Tam O’ Shanter – Traverse Theatre

Written by Andy Dickinson (and Robert Burns)

Directed by Emily Ingram

Rating: 4 out of 5.

How nice it is to find an understanding, and indeed appreciation, not only of the works of Scotland’s Bard but of the many storytellers and cultures spanning the Western waters of the country – right through the ol’ Kingdom in the East. Stolen Elephant Theatre extends their successful supernatural celebration of Robert Burns’ macabre poetry and work – flavoured with tales of the Witches, Spectres, and Creatures in this fair nation. Promising laughter, shivers, and perhaps a rosy cheek or two – why not join in the fun and folly of Tam O’ Shanter – Tales and Whisky? Oh, but beware, the Deil’ himself might be in attendance.

Writer and creator Andy Dickinson recognise the darkness within Burns and Scotland’s literary and cultural history, and the bard’s influences beyond the realms of mortal affairs and wee beasties. Burns had a steady finger on the pulsating night of Scotland’s provocative ties with the folklore and land, and Stolen Elephant’s playful combination of song-weave and sonnet comes together throughout this now extensive production which has moved beyond its three-hand storytelling and encompasses tales of the supernatural and live music.

There’s a compendium affair to the entire production, think Wolves, Witches or Giants – or even Tales of the Crypt in the manner primary storyteller and performer Shian Denovan (aided by Dickinson) transitions from one tale to the next. Denovan takes the lead often, both with storytelling and relaying Dickinson’s jokes back to the audience – and does so expertly: authentically candid as we transition from tale to tale. The trajectory of storytelling suites the type of production and compliments Emily Ingram’s clean and well-served direction well. Tam O’ Shanter is a no-fuss breed of show – enabling the stories themselves the ability to flitter and unfurl in the spotlight, rather than dress them up and pack them needlessly.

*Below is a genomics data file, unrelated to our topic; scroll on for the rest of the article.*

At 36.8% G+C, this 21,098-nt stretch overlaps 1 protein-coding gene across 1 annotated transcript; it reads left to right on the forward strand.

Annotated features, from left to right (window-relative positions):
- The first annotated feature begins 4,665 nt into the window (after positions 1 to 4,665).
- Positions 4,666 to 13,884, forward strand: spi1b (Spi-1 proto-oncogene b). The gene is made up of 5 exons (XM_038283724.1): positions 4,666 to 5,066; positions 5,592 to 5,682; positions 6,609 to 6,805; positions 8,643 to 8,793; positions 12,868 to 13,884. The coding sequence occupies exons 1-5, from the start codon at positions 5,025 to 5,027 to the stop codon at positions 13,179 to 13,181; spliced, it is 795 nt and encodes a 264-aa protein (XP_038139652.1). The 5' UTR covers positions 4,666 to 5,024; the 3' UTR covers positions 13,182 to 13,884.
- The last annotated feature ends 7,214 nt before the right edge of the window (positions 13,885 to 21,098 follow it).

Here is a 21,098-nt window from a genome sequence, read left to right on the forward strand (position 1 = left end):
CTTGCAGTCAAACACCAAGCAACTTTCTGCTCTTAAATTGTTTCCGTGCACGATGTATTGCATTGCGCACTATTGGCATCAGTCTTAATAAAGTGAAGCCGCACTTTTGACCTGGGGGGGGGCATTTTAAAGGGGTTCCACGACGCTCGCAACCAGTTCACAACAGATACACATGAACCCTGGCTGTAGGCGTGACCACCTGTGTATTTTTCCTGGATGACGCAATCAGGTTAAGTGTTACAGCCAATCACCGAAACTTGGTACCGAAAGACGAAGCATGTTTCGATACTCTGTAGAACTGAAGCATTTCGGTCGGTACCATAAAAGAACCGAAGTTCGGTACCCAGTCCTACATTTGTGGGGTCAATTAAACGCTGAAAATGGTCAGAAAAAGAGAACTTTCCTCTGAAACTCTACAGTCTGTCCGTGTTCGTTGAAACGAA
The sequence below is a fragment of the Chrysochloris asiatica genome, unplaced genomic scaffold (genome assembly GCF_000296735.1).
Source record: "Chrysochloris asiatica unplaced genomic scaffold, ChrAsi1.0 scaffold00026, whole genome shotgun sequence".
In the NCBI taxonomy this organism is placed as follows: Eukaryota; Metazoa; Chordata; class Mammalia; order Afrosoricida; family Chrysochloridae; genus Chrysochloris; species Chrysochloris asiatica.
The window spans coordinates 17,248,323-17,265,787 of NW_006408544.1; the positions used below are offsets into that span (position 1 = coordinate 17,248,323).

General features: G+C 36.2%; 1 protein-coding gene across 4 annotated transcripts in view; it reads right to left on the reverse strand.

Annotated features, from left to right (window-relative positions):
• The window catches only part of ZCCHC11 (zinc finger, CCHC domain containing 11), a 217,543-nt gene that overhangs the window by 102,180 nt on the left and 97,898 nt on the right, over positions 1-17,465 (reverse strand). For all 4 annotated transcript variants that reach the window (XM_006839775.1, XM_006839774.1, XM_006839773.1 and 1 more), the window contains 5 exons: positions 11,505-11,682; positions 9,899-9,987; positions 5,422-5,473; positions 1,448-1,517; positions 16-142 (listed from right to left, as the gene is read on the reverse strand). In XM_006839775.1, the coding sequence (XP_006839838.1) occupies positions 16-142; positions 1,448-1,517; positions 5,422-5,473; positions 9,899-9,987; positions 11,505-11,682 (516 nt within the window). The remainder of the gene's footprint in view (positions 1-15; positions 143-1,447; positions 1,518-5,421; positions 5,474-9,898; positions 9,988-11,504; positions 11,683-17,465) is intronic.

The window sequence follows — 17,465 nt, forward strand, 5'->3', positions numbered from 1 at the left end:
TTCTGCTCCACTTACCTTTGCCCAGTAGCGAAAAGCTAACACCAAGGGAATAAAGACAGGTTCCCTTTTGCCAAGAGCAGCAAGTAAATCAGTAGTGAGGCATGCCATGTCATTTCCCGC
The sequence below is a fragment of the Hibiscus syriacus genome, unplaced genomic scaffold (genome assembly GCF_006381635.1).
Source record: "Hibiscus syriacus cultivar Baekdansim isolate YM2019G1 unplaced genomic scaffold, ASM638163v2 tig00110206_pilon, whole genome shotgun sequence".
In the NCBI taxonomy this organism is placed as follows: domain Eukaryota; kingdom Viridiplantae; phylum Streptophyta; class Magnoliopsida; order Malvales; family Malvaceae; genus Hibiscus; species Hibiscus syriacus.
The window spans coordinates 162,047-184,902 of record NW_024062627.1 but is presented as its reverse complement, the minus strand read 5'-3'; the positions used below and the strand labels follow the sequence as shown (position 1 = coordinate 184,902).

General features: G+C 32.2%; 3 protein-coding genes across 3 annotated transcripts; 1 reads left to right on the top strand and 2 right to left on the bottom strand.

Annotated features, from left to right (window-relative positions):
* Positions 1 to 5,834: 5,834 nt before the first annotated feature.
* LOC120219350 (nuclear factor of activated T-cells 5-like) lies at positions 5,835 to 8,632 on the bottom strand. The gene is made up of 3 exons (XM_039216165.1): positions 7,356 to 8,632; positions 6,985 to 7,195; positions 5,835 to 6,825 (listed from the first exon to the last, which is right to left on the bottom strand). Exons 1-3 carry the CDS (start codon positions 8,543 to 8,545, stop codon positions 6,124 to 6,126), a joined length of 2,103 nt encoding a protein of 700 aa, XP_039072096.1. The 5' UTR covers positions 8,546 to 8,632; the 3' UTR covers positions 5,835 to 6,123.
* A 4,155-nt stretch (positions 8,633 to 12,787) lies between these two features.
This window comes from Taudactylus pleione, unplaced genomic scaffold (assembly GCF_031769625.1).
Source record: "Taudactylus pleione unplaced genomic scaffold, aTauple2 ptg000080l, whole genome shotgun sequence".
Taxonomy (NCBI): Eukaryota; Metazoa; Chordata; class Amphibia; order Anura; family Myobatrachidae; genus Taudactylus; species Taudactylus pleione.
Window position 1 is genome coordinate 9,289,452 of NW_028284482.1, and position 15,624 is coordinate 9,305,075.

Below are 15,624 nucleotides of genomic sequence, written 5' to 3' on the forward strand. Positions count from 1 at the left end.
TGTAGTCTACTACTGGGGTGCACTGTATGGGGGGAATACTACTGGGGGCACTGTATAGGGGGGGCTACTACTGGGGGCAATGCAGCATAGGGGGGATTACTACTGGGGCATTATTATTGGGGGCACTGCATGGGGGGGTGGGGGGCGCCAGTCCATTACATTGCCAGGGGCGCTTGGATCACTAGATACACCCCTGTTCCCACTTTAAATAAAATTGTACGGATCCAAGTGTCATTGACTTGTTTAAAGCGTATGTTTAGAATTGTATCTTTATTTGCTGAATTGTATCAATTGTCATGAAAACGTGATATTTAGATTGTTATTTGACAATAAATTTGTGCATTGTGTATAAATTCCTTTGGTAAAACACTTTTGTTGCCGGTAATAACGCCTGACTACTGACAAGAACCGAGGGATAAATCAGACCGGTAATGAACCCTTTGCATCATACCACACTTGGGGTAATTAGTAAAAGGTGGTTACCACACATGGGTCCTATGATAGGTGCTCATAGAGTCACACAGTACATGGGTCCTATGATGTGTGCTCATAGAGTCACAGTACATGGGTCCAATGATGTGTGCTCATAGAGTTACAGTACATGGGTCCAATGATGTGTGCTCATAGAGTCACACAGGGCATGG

What it possesses in the way of effects, besides Polly Morris’ minimalist but effective setting, is Dominic Brennan’s sound design – the usual hoots and murmurs of beasts lurking in the dark. It’s simple, but staggeringly effective when struck at precisely the right moment – perhaps best demonstrated during the Haunted Ships portion. George Cort’s clean wash lighting gives the entire show a storybook aesthetic with its sharp twists from the more melancholy coldness to a bright, flavourful crimson and firelight orange.

Catherine Bisset and Emilie Patry bring their storytelling talents to the mix. Patry’s vocal expressions make for both an unnerving but also humorous romp with the Reaper with Death and Dr Hornbook, but like Bisset is significantly under-utilised at only one appearance. Bisset’s stage presence throughout leads to a chilling Carter of Dunlop, but is otherwise relegated to the side-lines to offer quips and an ensemble role. The pacing is perhaps too frequent in dissociation of the narrative, a touch too much of stopping and starting between each sequence of events – the interval is welcomed, but Tam O’ Shanter suffers a dip in momentum as audiences return for the second act.

Wherever pacing may dip or require a respite though, the team can count on the production’s runaway success with the incorporation of Duggi Caird’s accordion and fellow musician (and Dougie) Douglas McQueen Hunter to broaden and reclaim the levity with rousing spirits of live music – a mixture of Burn’s pieces adapted, and folk numbers to rally the audience behind the spirit of it all.

Refreshing, warming to witness – Tam O Shanter Tales & Whisky manages to toe the line rather sublimely in crafting its own piece of storytelling while paying respect to the words before. It understands the language it professes – both culturally and literally in the cast’s use of various Scot’s colloquial and dialects. It laces together the beauty and softness of lyricism with the depravity of the supernatural and the ghaists: you might need to take a dram at the door, nothing to do with tradition, but to steady yer nerve for the adventure ahead.

Tam O’ Shanter’s run ended at the Traverse Theatre on January 25th. The show runs for 2 hours and 10 minutes incl interval. Wednesday – 15.00pm and 20.00pm

Additional information relating to the show, and Stolen Elephant Theatre Group may be obtained here.


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